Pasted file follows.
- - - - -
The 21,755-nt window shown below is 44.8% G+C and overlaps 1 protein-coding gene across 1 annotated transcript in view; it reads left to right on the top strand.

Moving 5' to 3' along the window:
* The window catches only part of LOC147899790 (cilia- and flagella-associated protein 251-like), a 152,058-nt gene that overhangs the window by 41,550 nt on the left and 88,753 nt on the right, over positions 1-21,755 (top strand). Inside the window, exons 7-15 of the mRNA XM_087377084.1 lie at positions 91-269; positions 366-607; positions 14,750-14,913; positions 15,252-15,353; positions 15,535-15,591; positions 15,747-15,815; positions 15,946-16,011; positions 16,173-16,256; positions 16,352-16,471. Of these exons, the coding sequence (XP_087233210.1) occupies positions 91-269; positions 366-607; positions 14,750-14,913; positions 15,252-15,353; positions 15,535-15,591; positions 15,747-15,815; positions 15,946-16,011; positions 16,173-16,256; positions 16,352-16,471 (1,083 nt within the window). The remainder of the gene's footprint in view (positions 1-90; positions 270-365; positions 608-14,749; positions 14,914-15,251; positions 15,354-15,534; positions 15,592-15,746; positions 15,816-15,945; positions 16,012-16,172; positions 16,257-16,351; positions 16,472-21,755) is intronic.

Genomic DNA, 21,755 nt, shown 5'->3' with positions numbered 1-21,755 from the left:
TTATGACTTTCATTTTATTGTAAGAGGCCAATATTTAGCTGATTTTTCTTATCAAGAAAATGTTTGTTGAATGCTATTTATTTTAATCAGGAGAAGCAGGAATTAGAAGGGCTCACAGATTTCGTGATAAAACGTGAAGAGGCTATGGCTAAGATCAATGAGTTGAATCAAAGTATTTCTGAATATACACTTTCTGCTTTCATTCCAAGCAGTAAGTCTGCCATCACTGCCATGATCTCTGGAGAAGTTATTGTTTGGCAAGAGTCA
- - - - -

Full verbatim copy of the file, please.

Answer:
The 21,755-nt window shown below is 44.8% G+C and overlaps 1 protein-coding gene across 1 annotated transcript in view; it reads left to right on the top strand.

Moving 5' to 3' along the window:
* The window catches only part of LOC147899790 (cilia- and flagella-associated protein 251-like), a 152,058-nt gene that overhangs the window by 41,550 nt on the left and 88,753 nt on the right, over positions 1-21,755 (top strand). Inside the window, exons 7-15 of the mRNA XM_087377084.1 lie at positions 91-269; positions 366-607; positions 14,750-14,913; positions 15,252-15,353; positions 15,535-15,591; positions 15,747-15,815; positions 15,946-16,011; positions 16,173-16,256; positions 16,352-16,471. Of these exons, the coding sequence (XP_087233210.1) occupies positions 91-269; positions 366-607; positions 14,750-14,913; positions 15,252-15,353; positions 15,535-15,591; positions 15,747-15,815; positions 15,946-16,011; positions 16,173-16,256; positions 16,352-16,471 (1,083 nt within the window). The remainder of the gene's footprint in view (positions 1-90; positions 270-365; positions 608-14,749; positions 14,914-15,251; positions 15,354-15,534; positions 15,592-15,746; positions 15,816-15,945; positions 16,012-16,172; positions 16,257-16,351; positions 16,472-21,755) is intronic.

Genomic DNA, 21,755 nt, shown 5'->3' with positions numbered 1-21,755 from the left:
TTATGACTTTCATTTTATTGTAAGAGGCCAATATTTAGCTGATTTTTCTTATCAAGAAAATGTTTGTTGAATGCTATTTATTTTAATCAGGAGAAGCAGGAATTAGAAGGGCTCACAGATTTCGTGATAAAACGTGAAGAGGCTATGGCTAAGATCAATGAGTTGAATCAAAGTATTTCTGAATATACACTTTCTGCTTTCATTCCAAGCAGTAAGTCTGCCATCACTGCCATGATCTCTGGAGAAGTTATTGTTTGGCAAGAGTCA